I respectfully dissent.

The circumstances of this action are indistinguishable from those in Brooks v. Parshall, 25 A.D.3d 853, 806 N.Y.S.2d 796.   In this action and in Brooks, a child was bitten by a dog in the home of the dog's owners.   In both cases, the dogs in question had exhibited no prior vicious propensities, but had growled and bared teeth at guests at the home prior to the occurrence.   The Court held in Brooks that the growling and baring of teeth, without more, was insufficient to qualify as notice of vicious propensities (id. at 854, 806 N.Y.S.2d 796).   We should be controlled by that same result here.

Collier v. Zambito, 1 N.Y.3d 444, 775 N.Y.S.2d 205, 807 N.E.2d 254 does not call for a different result.   The import of Collier, where prior vicious propensities were found not to have existed, is that a conglomeration of factors must be considered, including prior incidents of biting or attacks, whether the dog had been kept as a family pet versus a guard dog, the manner in which the dog had been confined or restricted, and whether there had been prior complaints to the owner (id. at 447, 775 N.Y.S.2d 205, 807 N.E.2d 254).   In cases where this Court has found the existence of triable issues of fact concerning pet owners' knowledge of vicious propensities, evidence has been required beyond mere growling, snarling, and the baring of teeth (see Miller v. Isacoff, 39 A.D.3d 718, 833 N.Y.S.2d 246 [the defendant acknowledged that his dog growled whenever the doorbell rang and that he posted warning signs on gates outside his home, explaining that he did not want strangers walking on the property when the dog was alone in the backyard];  see also Sherman v. Torres, 35 A.D.3d 436, 825 N.Y.S.2d 253 [the defendant testified at deposition that the dog had previously “nicked” a neighbor's dog on the face, was usually chained outside, and after the incident, was euthanized];  Francis v. Curley Family Ltd. Partnership, 33 A.D.3d 852, 823 N.Y.S.2d 475 [where the infant plaintiff was bitten by a dog at a child-care center where her mother worked, the mother of the infant plaintiff testified that she previously had complained to the defendant owner that the dog jumped on the children, making them uncomfortable, and there was evidence that the defendant had locked up the dog on prior occasions to keep it away from the children];  Parente v. Chavez, 17 A.D.3d 648, 793 N.Y.S.2d 517 [the defendant admitted to the plaintiff after the incident that the dog was used as a guard dog to watch over certain equipment on the property, a pen had been constructed to keep the dog away from the mailman and others, and a “ Beware of Dog” sign was posted on the property] ).

The majority, by holding, as it does now, that mere evidence of a dog's excited behavior consisting of momentary barking, growling, and baring of teeth when guests arrive is sufficient to defeat a defendant's prima facie showing of entitlement to judgment, deviates from clear and consistent precedent requiring something more than evidence of temporary, excited behavior (see Collier v. Zambito, 1 N.Y.3d at 447, 775 N.Y.S.2d 205, 807 N.E.2d 254;  Brooks v. Parshall, 25 A.D.3d at 854, 806 N.Y.S.2d 796;  Miller v. Isacoff, 39 A.D.3d at 719, 833 N.Y.S.2d 246).   By concentrating solely on the plaintiffs' evidence of barking, snarling, and baring of teeth when they arrived at the defendant's residence, the majority ignores the uncontroverted evidence that the defendant's dog was kept unconfined in the home as a family pet, was regularly in the presence of visitors to the home without incident, that the defendant had no knowledge of any aggressive behavior by the dog, and had not received any complaints about the dog's behavior.   Moreover, after the first visit, the plaintiffs did not complain or express any concern to the defendant about the dog's behavior.   Also uncontroverted is the fact that while the dog exhibited excited behavior upon the plaintiffs' arrival at the defendant's home on both occasions, she immediately complied with the defendant's order to lie down.   Indeed, it is undisputed during the second visit, and prior to the occurrence, the plaintiffs and their other two family members entered the defendant's home, the dog went off to lie down, and the visit proceeded uneventfully for approximately 30 to 45 minutes before the infant plaintiff was bitten.   There were no witnesses to the incident, and the record is devoid of any evidence that the behavior relied upon by the plaintiffs to create an issue of fact, i.e., barking, growling, and baring of teeth upon their arrival, in any way caused or contributed to the infant plaintiff's injury which was sustained long after the alleged behavior had ceased (see Seybolt v. Wheeler, 42 A.D.3d 643, 644, 839 N.Y.S.2d 830).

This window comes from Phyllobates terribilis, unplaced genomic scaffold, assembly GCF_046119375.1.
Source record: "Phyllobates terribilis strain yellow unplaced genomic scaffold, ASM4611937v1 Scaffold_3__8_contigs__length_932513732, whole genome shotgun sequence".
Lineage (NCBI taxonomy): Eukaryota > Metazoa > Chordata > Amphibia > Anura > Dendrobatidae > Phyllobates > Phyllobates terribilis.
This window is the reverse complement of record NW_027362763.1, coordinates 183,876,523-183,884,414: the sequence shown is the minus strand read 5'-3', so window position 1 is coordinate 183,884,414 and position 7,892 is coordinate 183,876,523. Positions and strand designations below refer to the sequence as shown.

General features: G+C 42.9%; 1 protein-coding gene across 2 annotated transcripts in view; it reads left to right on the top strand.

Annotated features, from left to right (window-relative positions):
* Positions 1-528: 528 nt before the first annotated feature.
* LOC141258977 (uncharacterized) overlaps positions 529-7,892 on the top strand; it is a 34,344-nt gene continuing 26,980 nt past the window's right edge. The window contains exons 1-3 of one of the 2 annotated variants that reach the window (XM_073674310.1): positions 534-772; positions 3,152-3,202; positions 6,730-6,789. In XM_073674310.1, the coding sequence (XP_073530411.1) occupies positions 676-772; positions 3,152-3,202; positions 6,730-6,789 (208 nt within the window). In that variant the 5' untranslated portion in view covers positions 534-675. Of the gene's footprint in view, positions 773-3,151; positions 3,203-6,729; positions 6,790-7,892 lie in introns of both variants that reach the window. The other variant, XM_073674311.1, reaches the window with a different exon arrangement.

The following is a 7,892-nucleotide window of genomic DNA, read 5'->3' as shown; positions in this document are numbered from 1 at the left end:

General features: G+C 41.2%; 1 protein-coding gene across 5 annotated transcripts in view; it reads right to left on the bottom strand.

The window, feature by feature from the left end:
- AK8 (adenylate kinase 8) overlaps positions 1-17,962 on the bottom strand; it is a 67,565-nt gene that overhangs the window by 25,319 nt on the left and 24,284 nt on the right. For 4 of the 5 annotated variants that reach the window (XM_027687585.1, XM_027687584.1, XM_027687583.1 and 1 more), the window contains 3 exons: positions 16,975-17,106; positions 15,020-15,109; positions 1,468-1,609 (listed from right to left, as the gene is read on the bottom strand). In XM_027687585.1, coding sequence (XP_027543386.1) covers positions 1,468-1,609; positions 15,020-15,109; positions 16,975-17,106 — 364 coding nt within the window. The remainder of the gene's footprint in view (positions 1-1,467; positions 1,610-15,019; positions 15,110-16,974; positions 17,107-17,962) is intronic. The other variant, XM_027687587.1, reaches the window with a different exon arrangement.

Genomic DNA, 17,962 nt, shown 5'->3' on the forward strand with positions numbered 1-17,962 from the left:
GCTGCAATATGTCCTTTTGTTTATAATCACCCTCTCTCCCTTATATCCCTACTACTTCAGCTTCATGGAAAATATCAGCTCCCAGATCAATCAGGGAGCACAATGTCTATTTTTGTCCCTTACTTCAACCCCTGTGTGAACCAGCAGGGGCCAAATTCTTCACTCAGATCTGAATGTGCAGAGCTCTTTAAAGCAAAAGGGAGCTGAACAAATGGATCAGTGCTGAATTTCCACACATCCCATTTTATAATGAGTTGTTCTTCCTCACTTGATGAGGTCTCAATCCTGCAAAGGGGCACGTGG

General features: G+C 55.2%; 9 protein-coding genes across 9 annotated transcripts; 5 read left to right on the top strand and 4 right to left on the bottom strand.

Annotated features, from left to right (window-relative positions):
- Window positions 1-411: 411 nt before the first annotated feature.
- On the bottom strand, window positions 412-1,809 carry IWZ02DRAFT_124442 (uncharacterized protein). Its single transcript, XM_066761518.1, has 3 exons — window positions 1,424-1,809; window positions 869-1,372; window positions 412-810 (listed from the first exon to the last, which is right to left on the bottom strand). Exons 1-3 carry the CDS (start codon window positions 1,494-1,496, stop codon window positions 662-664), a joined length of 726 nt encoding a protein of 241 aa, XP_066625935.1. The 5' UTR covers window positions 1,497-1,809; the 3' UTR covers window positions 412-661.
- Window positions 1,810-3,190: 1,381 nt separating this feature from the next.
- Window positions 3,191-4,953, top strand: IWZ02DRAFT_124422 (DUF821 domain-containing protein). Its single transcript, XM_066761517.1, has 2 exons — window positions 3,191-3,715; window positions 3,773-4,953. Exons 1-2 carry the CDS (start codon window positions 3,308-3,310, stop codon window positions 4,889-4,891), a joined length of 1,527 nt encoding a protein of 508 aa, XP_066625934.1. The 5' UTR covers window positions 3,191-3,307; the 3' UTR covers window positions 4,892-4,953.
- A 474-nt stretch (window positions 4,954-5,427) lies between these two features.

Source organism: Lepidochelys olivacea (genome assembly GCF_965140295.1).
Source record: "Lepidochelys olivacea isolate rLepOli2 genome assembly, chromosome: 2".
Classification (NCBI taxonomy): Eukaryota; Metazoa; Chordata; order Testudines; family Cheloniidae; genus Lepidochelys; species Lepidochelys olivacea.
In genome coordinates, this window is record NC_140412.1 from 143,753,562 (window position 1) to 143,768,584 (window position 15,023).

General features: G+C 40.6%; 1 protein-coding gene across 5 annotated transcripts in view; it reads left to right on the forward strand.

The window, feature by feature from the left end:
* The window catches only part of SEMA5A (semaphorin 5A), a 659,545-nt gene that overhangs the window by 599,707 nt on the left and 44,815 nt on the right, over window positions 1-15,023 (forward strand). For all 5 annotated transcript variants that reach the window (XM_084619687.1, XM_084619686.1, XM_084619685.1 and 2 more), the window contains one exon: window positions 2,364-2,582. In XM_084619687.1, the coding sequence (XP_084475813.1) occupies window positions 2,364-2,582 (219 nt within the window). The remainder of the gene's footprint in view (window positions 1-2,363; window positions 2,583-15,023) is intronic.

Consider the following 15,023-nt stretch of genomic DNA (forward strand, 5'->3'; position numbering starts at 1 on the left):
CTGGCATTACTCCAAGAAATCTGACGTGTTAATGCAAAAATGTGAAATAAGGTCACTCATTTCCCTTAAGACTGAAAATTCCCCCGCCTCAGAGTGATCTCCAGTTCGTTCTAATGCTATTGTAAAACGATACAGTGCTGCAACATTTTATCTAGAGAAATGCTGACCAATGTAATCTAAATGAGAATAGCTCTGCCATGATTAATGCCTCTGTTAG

In my opinion, the plaintiffs failed to raise a triable issue of fact as their evidence demonstrated, at best, excited, common, and temporary behavior of a dog upon hearing the arrival of guests.   Such behavior, standing alone, does not demonstrate a propensity to commit an act that might harm others and does not reflect a proclivity to act in a manner that puts others at risk (see Brooks v. Parshall, 25 A.D.3d at 854, 806 N.Y.S.2d 796).   Accordingly, I would reverse the order of the Supreme Court insofar as appealed from and grant that branch of the defendant's motion which was for summary judgment dismissing the cause of action sounding in strict liability.

FISHER, J.P., RITTER and McCARTHY, JJ., concur.